Green chemistry, a valuable tool for future-proof cosmetics

Green chemistry, a valuable tool for future-proof cosmetics

By Barbara Olioso, MRSC, The Green Chemist Consultancy

We live in interesting times, and are facing uncertainty and the need to adapt to different working and living conditions. As a result of the pandemic, many of us feel closer to nature in a way or another, and this has led to an increase in environmental awareness.

This awareness can mean different things to different people. However for us scientists and professionals within the industry, green chemistry provides a useful and unifying tool that can adapt to the changing needs of our industry.

It provides clear and objective criteria, such as the so-called 12 principles, that can guide us in the use of supply chains for cosmetics, from sourcing renewable ingredients, to the chemical processes involved, as well as the “end of life” issues for such ingredients or products.

Technologies that follow such criteria will be key in driving necessary innovation within the industry, in order to replace ingredients with a nice performance but with a not so nice end of life.

It is quite a difficult sell to propose an alternative that is a downgrade, with regards to performance , “just” to save the environment.

We therefore need to aim for something that is at least an equivalent and even better. Sometimes this requires the addition of education to explain different sensorial performances, as with, for example, biodegradable cationics, which have a very different texture in comparison to CTAC, but yet still condition the hair very well.

When it comes to performance, in a way the old chemistry ingredients are a great inspiration and have helped understand what we do not want in terms of their end of life effects on the environment.

There is a lot of very interesting green innovation happening at the moment, not just in cosmetics, but also with packaging, another key element of our industry; there are quite a few bio based emollients with similar performance to silicones, in terms of refractive index, texture and shine. I see more of these products making their way to the marketplace.

The problem of microplastics continues to be under scrutiny and, hopefully, soon there will be stringent regulatory revision to their persistence in the environment. As a result, biobased rheology modifiers are destined to become more and more popular – even though there is still room to improve on the texture side of things depending on the application.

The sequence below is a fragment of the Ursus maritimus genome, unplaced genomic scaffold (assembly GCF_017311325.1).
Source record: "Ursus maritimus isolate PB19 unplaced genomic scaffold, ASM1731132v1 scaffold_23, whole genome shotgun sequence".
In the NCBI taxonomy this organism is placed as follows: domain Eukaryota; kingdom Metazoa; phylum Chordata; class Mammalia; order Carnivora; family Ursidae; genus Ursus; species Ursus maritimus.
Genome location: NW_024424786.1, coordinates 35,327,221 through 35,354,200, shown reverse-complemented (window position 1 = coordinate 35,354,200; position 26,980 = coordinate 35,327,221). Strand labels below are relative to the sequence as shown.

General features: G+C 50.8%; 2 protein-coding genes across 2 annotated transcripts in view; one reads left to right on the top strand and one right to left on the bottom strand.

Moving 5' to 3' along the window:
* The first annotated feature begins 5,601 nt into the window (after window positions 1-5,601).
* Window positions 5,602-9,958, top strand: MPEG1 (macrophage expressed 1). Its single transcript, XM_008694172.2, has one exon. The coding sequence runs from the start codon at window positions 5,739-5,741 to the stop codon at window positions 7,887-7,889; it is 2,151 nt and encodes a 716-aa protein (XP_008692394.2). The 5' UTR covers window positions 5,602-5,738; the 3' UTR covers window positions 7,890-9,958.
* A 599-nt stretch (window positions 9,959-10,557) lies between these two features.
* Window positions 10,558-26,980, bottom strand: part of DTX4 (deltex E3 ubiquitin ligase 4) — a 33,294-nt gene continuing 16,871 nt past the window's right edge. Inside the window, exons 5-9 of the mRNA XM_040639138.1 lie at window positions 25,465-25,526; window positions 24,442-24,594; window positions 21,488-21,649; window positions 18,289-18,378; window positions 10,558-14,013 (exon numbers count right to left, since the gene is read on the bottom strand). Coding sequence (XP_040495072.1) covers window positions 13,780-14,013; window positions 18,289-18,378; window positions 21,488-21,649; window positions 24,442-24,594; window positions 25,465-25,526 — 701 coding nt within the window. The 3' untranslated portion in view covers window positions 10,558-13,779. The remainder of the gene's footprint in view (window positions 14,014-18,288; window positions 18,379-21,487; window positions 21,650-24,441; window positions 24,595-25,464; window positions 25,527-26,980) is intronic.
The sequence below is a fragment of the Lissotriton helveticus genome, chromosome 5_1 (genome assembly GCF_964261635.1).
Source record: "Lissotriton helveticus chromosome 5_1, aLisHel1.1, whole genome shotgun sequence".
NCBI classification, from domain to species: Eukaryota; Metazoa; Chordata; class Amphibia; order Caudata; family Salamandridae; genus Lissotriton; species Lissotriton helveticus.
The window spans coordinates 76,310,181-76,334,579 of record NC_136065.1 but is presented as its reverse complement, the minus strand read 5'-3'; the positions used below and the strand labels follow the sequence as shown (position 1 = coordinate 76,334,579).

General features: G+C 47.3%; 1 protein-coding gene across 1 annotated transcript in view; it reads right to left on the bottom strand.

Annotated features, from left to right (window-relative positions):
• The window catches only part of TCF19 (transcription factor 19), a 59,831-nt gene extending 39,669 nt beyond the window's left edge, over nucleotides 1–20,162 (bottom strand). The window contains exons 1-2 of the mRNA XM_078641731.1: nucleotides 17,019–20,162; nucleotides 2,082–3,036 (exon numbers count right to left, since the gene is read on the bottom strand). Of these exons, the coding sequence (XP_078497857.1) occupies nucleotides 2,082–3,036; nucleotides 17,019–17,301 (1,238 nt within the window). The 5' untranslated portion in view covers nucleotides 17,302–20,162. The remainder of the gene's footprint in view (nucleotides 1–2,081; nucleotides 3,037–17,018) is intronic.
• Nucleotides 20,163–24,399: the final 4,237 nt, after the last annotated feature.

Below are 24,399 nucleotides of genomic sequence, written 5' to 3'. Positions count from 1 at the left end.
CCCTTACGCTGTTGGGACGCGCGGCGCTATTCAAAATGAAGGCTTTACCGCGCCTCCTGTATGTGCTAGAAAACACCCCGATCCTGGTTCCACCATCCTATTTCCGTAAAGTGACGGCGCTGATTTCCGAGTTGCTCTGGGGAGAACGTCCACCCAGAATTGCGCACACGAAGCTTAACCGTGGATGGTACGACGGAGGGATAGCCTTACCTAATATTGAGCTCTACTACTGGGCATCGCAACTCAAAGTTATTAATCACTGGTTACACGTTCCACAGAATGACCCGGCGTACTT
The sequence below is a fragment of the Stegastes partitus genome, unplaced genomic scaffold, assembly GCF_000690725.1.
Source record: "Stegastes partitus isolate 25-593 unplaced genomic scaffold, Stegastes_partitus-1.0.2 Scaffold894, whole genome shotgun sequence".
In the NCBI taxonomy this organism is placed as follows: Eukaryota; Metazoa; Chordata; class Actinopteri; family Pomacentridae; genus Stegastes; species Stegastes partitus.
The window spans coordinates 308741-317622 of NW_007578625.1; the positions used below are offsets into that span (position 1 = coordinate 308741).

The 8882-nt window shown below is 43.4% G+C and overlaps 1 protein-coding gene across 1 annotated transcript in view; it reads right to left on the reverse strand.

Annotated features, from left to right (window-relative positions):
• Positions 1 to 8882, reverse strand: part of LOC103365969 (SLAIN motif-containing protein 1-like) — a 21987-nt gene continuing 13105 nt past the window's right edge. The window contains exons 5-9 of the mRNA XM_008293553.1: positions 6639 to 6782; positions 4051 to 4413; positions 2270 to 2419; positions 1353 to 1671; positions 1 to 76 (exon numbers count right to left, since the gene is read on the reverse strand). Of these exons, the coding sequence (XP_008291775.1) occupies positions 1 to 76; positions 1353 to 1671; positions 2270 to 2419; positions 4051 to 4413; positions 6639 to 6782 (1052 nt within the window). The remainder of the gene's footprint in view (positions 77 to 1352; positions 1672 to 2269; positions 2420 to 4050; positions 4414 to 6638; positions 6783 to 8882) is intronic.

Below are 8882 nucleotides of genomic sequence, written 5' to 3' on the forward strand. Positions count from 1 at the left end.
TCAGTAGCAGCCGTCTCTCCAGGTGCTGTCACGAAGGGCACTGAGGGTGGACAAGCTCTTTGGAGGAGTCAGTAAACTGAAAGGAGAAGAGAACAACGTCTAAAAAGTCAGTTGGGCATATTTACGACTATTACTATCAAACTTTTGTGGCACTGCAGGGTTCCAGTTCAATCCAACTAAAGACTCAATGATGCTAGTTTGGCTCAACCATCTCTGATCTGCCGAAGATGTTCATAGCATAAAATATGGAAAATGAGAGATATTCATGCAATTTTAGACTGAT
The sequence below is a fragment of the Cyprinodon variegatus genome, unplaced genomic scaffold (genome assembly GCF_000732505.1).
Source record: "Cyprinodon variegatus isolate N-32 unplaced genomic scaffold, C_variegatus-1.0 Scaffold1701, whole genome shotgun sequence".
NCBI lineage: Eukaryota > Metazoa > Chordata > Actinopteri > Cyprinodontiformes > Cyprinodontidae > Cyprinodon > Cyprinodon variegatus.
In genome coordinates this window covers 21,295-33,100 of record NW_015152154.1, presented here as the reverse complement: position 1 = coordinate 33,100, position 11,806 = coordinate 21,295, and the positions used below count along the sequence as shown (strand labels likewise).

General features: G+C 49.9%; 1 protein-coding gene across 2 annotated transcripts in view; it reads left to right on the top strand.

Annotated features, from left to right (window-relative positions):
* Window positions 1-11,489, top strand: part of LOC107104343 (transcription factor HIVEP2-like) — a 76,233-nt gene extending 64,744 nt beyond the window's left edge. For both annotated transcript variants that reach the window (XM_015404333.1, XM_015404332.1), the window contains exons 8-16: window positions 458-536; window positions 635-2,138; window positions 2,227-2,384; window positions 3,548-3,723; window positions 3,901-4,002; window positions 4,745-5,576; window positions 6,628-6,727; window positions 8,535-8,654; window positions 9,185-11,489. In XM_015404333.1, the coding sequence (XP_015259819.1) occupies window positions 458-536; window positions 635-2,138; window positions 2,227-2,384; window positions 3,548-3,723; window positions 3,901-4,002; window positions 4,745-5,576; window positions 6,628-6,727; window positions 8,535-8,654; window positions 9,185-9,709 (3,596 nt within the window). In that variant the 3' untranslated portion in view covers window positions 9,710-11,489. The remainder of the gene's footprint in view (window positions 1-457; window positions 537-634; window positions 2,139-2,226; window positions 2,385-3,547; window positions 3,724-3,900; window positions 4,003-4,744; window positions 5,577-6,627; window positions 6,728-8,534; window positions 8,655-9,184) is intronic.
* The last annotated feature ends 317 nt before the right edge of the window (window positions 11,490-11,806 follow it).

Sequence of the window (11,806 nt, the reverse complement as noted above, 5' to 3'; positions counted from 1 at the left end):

UV filters are another area of great potential innovation. Chemical filters are becoming more and more controversial because of their impact on sea life, whereas mineral sun filters can be uncomfortable to wear depending on their particle size. At the moment there are a few green chemistry UV boosters that allow a lower percentage of UV filters, therefore providing a more elegant texture.

I believe end of life, therefore biodegradability, photodegradation (if that is really an effective mechanism), aquatic toxicity, and bioaccumulation, are so important in order to reduce water pollution and to give consumers confidence in cosmetics. There are validated methods made available by OECD, whose results may be found on safety data sheets. However, there is still lots of work to do to develop methods suitable for all types of molecules and environments or conditions, especially for the evaluation of UV filter’s impact on marine life.

The development of testing methods, paired with strategic partnerships, is yet another area of great innovation potential, as this would allow the industry to measure environmental impact and potentially validate very interesting environmental claims.

For the last two years I have had the pleasure of moderating the sustainability corner at in-cosmetics Global. If you wish to know more about green chemistry and sustainability, come and visit this space to explore possibilities and meet raw materials suppliers who will share the results of their green chemistry efforts driving innovation in the industry.

Join Barbara at the Sustainability Corner at in-cosmetics Global in October 

Biography:

Dr Barbara Olioso, MRSC and MSCS, is the founder of the Green Chemist Consultancy , specialising in green cosmetics development for over 20 years. She was behind the launch of the first organic eau de toilette back in 2005 at Primavera, now owned by Espa International. She loves working with new concepts to drive innovation and value to new brands as well as well established brands. She also trains online on organic certifications and cosmetic preservation with multifunctional ingredients. She has been moderating the Sustainability Corner at in-cosmetics Global since 2018.

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Dr Barbara Olioso, MRSC and MSCS, is the founder of the Green Chemist Consultancy, specialising in green cosmetics development for over 20 years. She was behind the launch of the first organic eau de toilette back in 2005 at Primavera, now owned by Espa International. She loves working with new concepts to drive innovation and value to new brands as well as well established brands. She also trains online on organic certifications and cosmetic preservation with multifunctional ingredients. She has been moderating the Sustainability Corner at in-cosmetics Global since 2018

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